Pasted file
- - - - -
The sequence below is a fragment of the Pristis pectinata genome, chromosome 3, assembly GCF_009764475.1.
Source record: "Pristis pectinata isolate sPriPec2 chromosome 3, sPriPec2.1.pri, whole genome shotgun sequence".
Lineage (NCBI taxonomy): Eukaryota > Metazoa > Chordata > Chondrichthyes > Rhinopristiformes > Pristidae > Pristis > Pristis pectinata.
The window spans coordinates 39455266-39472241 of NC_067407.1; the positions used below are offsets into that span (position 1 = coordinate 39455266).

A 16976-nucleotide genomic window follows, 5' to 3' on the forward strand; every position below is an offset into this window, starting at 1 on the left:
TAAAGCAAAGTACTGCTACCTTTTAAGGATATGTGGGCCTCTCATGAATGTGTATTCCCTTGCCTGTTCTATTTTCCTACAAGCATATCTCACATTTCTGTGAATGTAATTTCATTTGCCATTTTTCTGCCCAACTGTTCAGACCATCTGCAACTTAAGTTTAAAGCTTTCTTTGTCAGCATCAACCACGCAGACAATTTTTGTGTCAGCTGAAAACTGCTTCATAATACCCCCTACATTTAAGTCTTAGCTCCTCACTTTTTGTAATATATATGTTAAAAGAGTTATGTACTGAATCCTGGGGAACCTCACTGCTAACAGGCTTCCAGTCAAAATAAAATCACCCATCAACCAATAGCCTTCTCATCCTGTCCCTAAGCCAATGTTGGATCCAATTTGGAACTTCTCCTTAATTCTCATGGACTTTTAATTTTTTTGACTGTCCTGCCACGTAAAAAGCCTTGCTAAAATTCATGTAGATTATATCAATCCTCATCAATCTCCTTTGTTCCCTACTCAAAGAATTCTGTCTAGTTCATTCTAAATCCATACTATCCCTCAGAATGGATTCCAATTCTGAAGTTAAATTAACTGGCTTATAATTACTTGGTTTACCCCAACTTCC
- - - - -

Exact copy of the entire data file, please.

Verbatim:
The sequence below is a fragment of the Pristis pectinata genome, chromosome 3, assembly GCF_009764475.1.
Source record: "Pristis pectinata isolate sPriPec2 chromosome 3, sPriPec2.1.pri, whole genome shotgun sequence".
Lineage (NCBI taxonomy): Eukaryota > Metazoa > Chordata > Chondrichthyes > Rhinopristiformes > Pristidae > Pristis > Pristis pectinata.
The window spans coordinates 39455266-39472241 of NC_067407.1; the positions used below are offsets into that span (position 1 = coordinate 39455266).

A 16976-nucleotide genomic window follows, 5' to 3' on the forward strand; every position below is an offset into this window, starting at 1 on the left:
TAAAGCAAAGTACTGCTACCTTTTAAGGATATGTGGGCCTCTCATGAATGTGTATTCCCTTGCCTGTTCTATTTTCCTACAAGCATATCTCACATTTCTGTGAATGTAATTTCATTTGCCATTTTTCTGCCCAACTGTTCAGACCATCTGCAACTTAAGTTTAAAGCTTTCTTTGTCAGCATCAACCACGCAGACAATTTTTGTGTCAGCTGAAAACTGCTTCATAATACCCCCTACATTTAAGTCTTAGCTCCTCACTTTTTGTAATATATATGTTAAAAGAGTTATGTACTGAATCCTGGGGAACCTCACTGCTAACAGGCTTCCAGTCAAAATAAAATCACCCATCAACCAATAGCCTTCTCATCCTGTCCCTAAGCCAATGTTGGATCCAATTTGGAACTTCTCCTTAATTCTCATGGACTTTTAATTTTTTTGACTGTCCTGCCACGTAAAAAGCCTTGCTAAAATTCATGTAGATTATATCAATCCTCATCAATCTCCTTTGTTCCCTACTCAAAGAATTCTGTCTAGTTCATTCTAAATCCATACTATCCCTCAGAATGGATTCCAATTCTGAAGTTAAATTAACTGGCTTATAATTACTTGGTTTACCCCAACTTCC